Trans-Europe Supersonic Express: The Continent’s Live Market Explodes

Openair Frauenfeld
Mallaun Photography
– Openair Frauenfeld
The festival sold out in record time this year

Live business is booming in Europe. Greenfield, indoor and street festivals, multi-day open air concert series, family shows, theater performances, real or electronic sports: fans have literally thousands of events to choose from.
The offering ranges from gigantic 90,000-capacity flagship events such as Rock Werchter in Belgium to boutique festivals, like Summer Nights at the Bandstand in Glasgow, Scotland. The intimate 2,250 capacity series of twelve concerts just surpassed £1 million ($1.3 million) at the box office for the first time this year. 
The wealth of choices, combined with cheap flights, has fostered travel-happy festivalgoers. A recent survey by Festicket, based on an analysis of its own member base of over 1,000 festival partners and 2.5 million-plus users, showed a 29 percent increase in people going abroad to music festivals.
The makers of Exit Festival in Serbia, for example, took advantage of the close proximity of Europe’s countries to create a five-festivals-five-countries holiday package. The eastern part of the continent in particular is interesting to watch, as some of its countries are in the middle of emerging into attractive live entertainment destinations.
Croatia could be next, seeing that it has become one of the most sought-after summer festival destinations, its party potential on par with Ibiza’s, according to Jordan Rodic, CEO of Premium Events. While Croatia’s high VAT and PRS rates and the “lack of [professionals] in booking, promotion, ticketing, etc.” remained challenges, its geographical location and affordable prices, however, make it the ideal choice to combine a festival visit with a vacation, Rodic explained.
The stories highlighting Europe’s ongoing festival craze are plenty. Take Doctor Music Festival in Spain, for instance. The country’s first ever rock festival is celebrating a one-off reincarnation in 2019, after lying dormant for 20 years. The event takes place in a valley so remote, one wonders how David Bowie, Rage Against The Machine, Blur, Beastie Boys, Muse and all the other acts that graced its stage in the past even found their way there.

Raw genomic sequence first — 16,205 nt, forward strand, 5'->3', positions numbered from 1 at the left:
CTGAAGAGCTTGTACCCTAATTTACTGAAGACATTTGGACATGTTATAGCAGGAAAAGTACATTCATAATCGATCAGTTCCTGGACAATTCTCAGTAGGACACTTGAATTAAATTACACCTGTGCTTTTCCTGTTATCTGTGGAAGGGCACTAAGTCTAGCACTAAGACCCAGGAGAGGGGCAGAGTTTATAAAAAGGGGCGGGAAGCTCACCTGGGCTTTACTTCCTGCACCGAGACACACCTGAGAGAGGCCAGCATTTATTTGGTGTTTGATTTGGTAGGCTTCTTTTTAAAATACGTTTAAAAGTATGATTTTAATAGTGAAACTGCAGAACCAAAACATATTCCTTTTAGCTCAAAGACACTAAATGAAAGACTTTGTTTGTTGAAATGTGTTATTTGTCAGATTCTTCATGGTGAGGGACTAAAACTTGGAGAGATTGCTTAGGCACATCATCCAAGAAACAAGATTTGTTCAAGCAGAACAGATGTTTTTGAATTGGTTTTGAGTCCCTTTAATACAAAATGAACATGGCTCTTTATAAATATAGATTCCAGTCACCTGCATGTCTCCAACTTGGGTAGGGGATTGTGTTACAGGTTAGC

The fact that promoter Neo Sala can count on tens of thousands to make that journey again in 2019 speaks volumes about the current demand for live experiences. “People increasingly want live events that are also real life experiences – much more than a bunch of great artists put together to play in a suburban parking lot that has been artificially embellished to create a set that looks good for Instagram,” he told Pollstar.
Sala’s company Doctor Music just got acquired by German live entertainment giant CTS Eventim, which plans on playing a major role in this European live entertainment renaissance for years to come. Group CEO Klaus-Peter Schulenberg told Pollstar, that “internationalization will be key in strengthening CTS Eventm’s solid market position. There are many artists that have long been addressing a global audience and who plan their live performances without paying heed to national borders. Our aim is to offer them cross-border touring opportunities and efficient ticketing services under one umbrella.”